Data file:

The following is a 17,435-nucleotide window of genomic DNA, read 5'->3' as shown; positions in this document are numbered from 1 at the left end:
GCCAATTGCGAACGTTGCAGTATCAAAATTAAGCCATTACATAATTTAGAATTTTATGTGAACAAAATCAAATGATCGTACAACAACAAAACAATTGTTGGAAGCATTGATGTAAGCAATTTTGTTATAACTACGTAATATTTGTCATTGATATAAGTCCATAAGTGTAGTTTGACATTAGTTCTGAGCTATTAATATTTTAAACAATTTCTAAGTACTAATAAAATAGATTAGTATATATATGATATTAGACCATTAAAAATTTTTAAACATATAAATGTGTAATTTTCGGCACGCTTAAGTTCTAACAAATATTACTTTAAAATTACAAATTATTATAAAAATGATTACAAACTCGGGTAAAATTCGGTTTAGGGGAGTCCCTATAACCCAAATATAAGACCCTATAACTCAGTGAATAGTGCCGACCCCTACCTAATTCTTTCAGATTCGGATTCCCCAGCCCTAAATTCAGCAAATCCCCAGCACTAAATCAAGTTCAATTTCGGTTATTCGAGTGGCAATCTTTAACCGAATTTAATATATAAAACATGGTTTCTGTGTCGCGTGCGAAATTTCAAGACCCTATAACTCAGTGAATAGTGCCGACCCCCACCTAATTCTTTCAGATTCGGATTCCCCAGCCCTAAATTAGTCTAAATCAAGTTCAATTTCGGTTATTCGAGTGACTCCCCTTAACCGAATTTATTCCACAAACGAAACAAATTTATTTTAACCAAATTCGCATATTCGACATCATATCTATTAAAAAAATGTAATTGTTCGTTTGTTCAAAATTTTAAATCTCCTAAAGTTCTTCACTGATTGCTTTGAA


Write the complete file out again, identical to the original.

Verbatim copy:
The following is a 17,435-nucleotide window of genomic DNA, read 5'->3' as shown; positions in this document are numbered from 1 at the left end:
GCCAATTGCGAACGTTGCAGTATCAAAATTAAGCCATTACATAATTTAGAATTTTATGTGAACAAAATCAAATGATCGTACAACAACAAAACAATTGTTGGAAGCATTGATGTAAGCAATTTTGTTATAACTACGTAATATTTGTCATTGATATAAGTCCATAAGTGTAGTTTGACATTAGTTCTGAGCTATTAATATTTTAAACAATTTCTAAGTACTAATAAAATAGATTAGTATATATATGATATTAGACCATTAAAAATTTTTAAACATATAAATGTGTAATTTTCGGCACGCTTAAGTTCTAACAAATATTACTTTAAAATTACAAATTATTATAAAAATGATTACAAACTCGGGTAAAATTCGGTTTAGGGGAGTCCCTATAACCCAAATATAAGACCCTATAACTCAGTGAATAGTGCCGACCCCTACCTAATTCTTTCAGATTCGGATTCCCCAGCCCTAAATTCAGCAAATCCCCAGCACTAAATCAAGTTCAATTTCGGTTATTCGAGTGGCAATCTTTAACCGAATTTAATATATAAAACATGGTTTCTGTGTCGCGTGCGAAATTTCAAGACCCTATAACTCAGTGAATAGTGCCGACCCCCACCTAATTCTTTCAGATTCGGATTCCCCAGCCCTAAATTAGTCTAAATCAAGTTCAATTTCGGTTATTCGAGTGACTCCCCTTAACCGAATTTATTCCACAAACGAAACAAATTTATTTTAACCAAATTCGCATATTCGACATCATATCTATTAAAAAAATGTAATTGTTCGTTTGTTCAAAATTTTAAATCTCCTAAAGTTCTTCACTGATTGCTTTGAA